Go4Expert

Go4Expert (http://www.go4expert.com/)
-   Perl (http://www.go4expert.com/articles/perl-tutorials/)
-   -   Using Variables In Perl Regular Expressions (http://www.go4expert.com/articles/using-variables-perl-regular-expressions-t6250/)

pradeep 7Sep2007 22:29

Using Variables In Perl Regular Expressions
 
I am assuming from now on that you are familiar with substitution operator in perl: s///. A basic example:
Code: Perl

$str =~ s/apple/orange/;


would replace the word "apple" with the word "orange". The separator "/" we used in this example can be replaced with any other non alpha-numeric character. The catch is; you have to escape the separator character inside your regular expression. So it is a better idea to use a less common character as a separator than "/". I prefer using "!" as a separator, because it is less common in strings and visually it is a good separator. So same regular expression could be written as:
Code: Perl

$str =~ s!apple!orange!;


A common mistake people do when using regular expressions is to try to match a variable in your regular expressions.

Example:
Code: Perl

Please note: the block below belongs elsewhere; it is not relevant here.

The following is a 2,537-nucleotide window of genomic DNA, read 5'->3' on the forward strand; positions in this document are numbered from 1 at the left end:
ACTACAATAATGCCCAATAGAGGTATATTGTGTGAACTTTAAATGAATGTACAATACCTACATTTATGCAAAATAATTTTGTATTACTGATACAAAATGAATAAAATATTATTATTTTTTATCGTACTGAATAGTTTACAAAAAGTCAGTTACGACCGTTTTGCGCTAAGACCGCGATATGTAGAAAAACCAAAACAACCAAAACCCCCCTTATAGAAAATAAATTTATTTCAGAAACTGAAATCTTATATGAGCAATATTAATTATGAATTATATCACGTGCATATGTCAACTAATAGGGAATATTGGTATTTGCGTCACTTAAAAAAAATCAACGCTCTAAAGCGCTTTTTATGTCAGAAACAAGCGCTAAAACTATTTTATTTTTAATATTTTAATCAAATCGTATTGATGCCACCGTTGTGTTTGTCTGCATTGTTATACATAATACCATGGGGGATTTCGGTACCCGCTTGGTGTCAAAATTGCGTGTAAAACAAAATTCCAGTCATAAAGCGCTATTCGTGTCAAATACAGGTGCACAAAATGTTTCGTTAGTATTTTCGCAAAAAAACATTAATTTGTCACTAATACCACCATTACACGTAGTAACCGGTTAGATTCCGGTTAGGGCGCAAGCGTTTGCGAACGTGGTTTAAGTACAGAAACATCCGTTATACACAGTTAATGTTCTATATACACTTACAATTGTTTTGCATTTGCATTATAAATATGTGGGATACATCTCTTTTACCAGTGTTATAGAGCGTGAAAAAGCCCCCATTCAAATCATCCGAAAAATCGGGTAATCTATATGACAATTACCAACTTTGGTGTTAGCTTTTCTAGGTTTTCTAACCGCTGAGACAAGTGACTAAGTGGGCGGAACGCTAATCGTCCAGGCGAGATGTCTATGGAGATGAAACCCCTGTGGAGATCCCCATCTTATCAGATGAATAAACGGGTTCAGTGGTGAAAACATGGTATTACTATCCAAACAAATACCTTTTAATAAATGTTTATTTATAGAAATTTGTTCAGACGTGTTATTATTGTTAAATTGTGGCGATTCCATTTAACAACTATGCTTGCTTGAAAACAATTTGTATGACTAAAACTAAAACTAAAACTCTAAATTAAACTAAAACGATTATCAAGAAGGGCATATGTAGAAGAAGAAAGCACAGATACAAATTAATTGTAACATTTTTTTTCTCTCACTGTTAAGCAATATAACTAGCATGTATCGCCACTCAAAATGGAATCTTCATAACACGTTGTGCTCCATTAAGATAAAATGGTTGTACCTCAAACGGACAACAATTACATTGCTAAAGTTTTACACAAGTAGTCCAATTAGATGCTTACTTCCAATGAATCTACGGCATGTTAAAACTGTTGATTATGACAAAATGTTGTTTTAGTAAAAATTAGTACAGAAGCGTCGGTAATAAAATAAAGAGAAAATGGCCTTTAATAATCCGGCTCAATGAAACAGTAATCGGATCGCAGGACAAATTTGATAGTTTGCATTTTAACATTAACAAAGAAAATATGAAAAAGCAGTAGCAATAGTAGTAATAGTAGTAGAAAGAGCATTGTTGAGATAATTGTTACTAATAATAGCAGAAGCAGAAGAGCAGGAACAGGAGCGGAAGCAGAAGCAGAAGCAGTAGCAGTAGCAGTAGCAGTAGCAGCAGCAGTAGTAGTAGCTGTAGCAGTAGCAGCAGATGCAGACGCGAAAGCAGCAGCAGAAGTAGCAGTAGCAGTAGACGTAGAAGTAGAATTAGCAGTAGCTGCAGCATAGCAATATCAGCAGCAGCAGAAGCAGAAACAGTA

$data =~ s!$url!http://go4expert.com!;


This is going to work properly most of the time. But sometime it won't behave as expected or you will be experiencing occasional run time errors. For example, if your $url is equal to http://yahoo.com/do.cgi?action=go++&tell=perl, the substitution operator is going to fail and exit with an error message.

Code:

"/http://yahoo.com/do.cgi?action=go++&tell=perl/: nested *?+ in regex..."
The reason for the failure is that you can't use "++" inside your regular expression. You have to escape them. The variable might include several special variables, which have to be escaped properly. To correct way to implement this substitution is:

Code: Perl

$temp = quotemeta($url);
   $data =~ s!$temp!http://yahoo.com!;


quotemeta() is a standard perl function and it escapes all non-alphanumeric characters in your variable.


All times are GMT +5.5. The time now is 14:49.